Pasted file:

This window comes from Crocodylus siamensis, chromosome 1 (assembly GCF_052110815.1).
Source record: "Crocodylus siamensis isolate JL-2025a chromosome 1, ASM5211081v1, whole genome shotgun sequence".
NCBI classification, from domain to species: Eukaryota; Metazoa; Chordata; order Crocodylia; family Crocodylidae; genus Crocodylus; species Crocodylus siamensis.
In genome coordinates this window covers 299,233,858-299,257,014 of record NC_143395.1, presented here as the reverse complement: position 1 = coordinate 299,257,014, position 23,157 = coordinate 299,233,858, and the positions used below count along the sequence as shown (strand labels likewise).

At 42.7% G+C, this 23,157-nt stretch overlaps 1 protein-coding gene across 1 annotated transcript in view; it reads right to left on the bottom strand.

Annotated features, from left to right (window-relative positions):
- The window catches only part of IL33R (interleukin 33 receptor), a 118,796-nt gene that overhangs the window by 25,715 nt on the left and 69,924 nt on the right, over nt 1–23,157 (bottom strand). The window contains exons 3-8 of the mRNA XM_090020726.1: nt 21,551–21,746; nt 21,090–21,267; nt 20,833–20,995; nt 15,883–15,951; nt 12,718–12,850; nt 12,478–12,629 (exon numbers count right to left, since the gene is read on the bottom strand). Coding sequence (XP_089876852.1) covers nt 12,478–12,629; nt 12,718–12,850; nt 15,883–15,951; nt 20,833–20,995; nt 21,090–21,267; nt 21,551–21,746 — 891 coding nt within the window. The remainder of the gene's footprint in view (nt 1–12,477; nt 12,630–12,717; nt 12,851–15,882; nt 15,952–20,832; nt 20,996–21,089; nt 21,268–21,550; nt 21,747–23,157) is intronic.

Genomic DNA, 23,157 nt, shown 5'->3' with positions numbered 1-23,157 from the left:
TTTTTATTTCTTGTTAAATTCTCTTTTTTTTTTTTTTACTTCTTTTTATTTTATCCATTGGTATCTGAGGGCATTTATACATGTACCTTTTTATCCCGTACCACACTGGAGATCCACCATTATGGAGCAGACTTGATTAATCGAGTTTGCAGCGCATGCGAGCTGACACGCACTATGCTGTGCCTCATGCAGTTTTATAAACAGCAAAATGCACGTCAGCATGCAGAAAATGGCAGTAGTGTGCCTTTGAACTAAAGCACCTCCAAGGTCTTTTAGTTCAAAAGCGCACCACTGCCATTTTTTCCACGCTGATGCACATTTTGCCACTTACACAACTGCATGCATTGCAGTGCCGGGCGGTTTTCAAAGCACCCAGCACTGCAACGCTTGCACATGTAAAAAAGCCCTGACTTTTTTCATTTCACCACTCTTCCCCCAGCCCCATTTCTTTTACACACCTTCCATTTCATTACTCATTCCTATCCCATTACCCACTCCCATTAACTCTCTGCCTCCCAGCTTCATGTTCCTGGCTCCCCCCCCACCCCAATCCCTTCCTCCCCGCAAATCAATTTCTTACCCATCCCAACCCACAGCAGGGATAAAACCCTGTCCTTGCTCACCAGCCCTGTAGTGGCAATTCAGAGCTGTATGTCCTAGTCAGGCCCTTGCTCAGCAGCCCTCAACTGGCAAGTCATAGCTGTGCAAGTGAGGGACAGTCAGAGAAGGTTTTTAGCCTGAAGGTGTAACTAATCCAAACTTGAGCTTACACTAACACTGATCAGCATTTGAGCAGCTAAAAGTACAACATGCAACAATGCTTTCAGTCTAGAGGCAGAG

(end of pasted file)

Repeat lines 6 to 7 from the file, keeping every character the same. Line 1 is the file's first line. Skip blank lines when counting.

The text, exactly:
Annotated features, from left to right (window-relative positions):
- The window catches only part of IL33R (interleukin 33 receptor), a 118,796-nt gene that overhangs the window by 25,715 nt on the left and 69,924 nt on the right, over nt 1–23,157 (bottom strand). The window contains exons 3-8 of the mRNA XM_090020726.1: nt 21,551–21,746; nt 21,090–21,267; nt 20,833–20,995; nt 15,883–15,951; nt 12,718–12,850; nt 12,478–12,629 (exon numbers count right to left, since the gene is read on the bottom strand). Coding sequence (XP_089876852.1) covers nt 12,478–12,629; nt 12,718–12,850; nt 15,883–15,951; nt 20,833–20,995; nt 21,090–21,267; nt 21,551–21,746 — 891 coding nt within the window. The remainder of the gene's footprint in view (nt 1–12,477; nt 12,630–12,717; nt 12,851–15,882; nt 15,952–20,832; nt 20,996–21,089; nt 21,268–21,550; nt 21,747–23,157) is intronic.